Please upgrade to the latest version of Flash Player.
Since kidney disease does not often produce symptoms in its early stages, many patients may be experiencing deteriorating kidney function without being aware of any problems. Regular kidney function evaluations can detect these conditions in their earliest stages and help slow the progression of damage through advanced prevention and treatment techniques.
There are several different tests that your doctor may perform in order to detect problems or abnormalities with kidney function, which are especially effective in patients who have not yet experienced any symptoms. In many cases, kidney disease is first discovered during a routine blood or urine test. Other patients who may be at a higher risk for developing kidney disease, including those with high blood pressure, diabetes or a family history of kidney conditions, may be tested more frequently.
To evaluate kidney function, your doctor will perform a physical examination as well as comprehensive blood and urine testing. Urine testing involves checking protein or albumin levels, while blood testing monitors the amount of urea nitrogen. Blood pressure testing is also performed, as high blood pressure is one of the leading causes of kidney disease. Based on the results of each patient's evaluation, your doctor will provide you with a customized treatment plan.
Kidney transplant involves replacing a damaged kidney that no longer functions properly with a healthy donor kidney in order to restore proper waste management and blood filtering within the body. This procedure is most often performed on patients with kidney failure or advanced stages of kidney disease after other treatments such as medication and dialysis have not produced successful results.
This procedure is performed after patients are eligible to receive a kidney from a suitable match. It is important for patients to undergo a thorough physical evaluation prior to surgery to determine whether or not they are healthy enough to undergo this procedure. Kidney transplant is performed under general anesthesia and requires a stay in the hospital for several days in order to monitor the patient for any potential complications.
After a successful kidney transplant, patients will no longer need to undergo dialysis treatments, but will likely need to take medication to suppress the immune system and prevent the body from rejecting the new kidney. Additional medications may also be needed to reduce the risk of infection. Your doctor will provide ongoing care to ensure that kidney transplant patients maintain a healthy quality of life after surgery.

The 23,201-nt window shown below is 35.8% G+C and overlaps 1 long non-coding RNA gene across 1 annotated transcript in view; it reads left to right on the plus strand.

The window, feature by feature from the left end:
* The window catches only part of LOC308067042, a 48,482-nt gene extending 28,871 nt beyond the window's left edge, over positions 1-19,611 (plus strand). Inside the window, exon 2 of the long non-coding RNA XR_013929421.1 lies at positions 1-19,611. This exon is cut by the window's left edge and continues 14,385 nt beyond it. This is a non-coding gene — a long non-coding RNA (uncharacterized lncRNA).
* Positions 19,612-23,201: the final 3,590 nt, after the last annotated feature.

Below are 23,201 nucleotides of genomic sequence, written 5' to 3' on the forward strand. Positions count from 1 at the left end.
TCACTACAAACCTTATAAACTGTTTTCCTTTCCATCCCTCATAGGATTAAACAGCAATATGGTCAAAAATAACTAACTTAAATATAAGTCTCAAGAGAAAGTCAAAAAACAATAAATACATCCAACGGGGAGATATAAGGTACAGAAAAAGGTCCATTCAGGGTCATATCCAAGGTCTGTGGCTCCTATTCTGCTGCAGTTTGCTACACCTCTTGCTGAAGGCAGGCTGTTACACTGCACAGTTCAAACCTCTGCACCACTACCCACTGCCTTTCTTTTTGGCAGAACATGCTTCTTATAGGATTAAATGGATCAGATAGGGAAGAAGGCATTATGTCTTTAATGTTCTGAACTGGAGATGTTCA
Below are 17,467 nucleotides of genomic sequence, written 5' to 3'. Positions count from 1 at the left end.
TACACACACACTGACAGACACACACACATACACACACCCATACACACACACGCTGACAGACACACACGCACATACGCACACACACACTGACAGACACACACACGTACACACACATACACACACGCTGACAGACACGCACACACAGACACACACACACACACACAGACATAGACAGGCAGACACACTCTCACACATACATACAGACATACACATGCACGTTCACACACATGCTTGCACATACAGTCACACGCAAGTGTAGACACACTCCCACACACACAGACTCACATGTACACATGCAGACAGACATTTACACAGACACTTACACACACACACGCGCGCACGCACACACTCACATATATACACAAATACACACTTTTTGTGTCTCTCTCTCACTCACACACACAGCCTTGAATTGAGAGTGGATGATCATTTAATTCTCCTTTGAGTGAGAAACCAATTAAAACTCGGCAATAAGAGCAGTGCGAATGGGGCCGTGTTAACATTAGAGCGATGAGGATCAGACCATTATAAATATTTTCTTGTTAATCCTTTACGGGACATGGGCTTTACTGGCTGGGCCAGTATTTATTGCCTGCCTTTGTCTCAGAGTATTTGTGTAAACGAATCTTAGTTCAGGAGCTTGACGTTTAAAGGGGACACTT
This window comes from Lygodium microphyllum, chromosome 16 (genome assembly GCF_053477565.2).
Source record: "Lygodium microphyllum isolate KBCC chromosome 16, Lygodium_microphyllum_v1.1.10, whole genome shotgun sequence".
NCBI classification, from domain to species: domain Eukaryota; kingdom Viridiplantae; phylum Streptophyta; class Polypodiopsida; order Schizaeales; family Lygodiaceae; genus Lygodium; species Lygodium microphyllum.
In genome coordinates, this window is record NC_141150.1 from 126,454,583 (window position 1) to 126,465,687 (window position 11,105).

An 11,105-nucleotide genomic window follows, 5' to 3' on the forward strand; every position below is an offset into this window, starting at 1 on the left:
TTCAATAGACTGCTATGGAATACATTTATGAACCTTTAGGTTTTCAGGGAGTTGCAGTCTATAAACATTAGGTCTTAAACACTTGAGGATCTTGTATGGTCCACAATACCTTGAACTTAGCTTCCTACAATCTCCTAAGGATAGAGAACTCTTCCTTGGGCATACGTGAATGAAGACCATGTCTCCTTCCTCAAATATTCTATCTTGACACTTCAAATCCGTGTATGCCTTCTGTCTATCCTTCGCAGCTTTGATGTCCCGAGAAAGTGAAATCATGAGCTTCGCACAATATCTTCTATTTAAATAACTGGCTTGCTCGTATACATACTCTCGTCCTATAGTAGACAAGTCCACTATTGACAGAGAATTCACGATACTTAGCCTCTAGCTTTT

While healthy kidneys efficiently filter waste out of the blood and maintain a proper balance of chemicals and water within the body, patients with certain kidney conditions may experience a buildup of fluid in the blood due to kidney malfunction. As fluid accumulates, patients may experience a condition known as edema, which is a swelling that tends to occur in the feet and legs, although it can occur nearly anywhere in the body.
Patients with edema may experience pain, bloating and tightness in the affected area, which tends to increase throughout the day. Fluid buildup may also result in a decrease in urine production or urine that appears frothy due to the excess protein.
Treatment for fluid buildup and edema aims to reduce the amount of protein that is filtered out of the blood and into the urine in order to relieve fluid retention and subsequent swelling. This can be done by restricting salt in the diet and through medications called diuretics.
Electrolytes are ionized materials found naturally in the body that help balance pH levels, as each molecule carries either a positive or negative charge. Common electrolytes include sodium, potassium, calcium, magnesium, chloride and more, which also help regulate the function of many bodily systems. Imbalanced electrolyte levels may develop as a result of impaired kidney function and can cause troubling symptoms.
Healthy kidneys regulate these substances and restrict significant fluctuations. However, when the kidneys do not function properly, an imbalance may occur as a result of poor diet, disease, dehydration or other factors. Symptoms of these conditions can vary depending on the type and severity of the disorder, but often include fatigue, weakness, weight loss, nausea, confusion and more.
Treatment for electrolyte disorders depends on the type and underlying cause of the condition, but may include dietary changes, stopping certain medications or electrolyte replacement therapy, which can be administered either orally or intravenously. Hemodialysis may also be used to treat these conditions and reduce potassium levels in patients with impaired kidney function.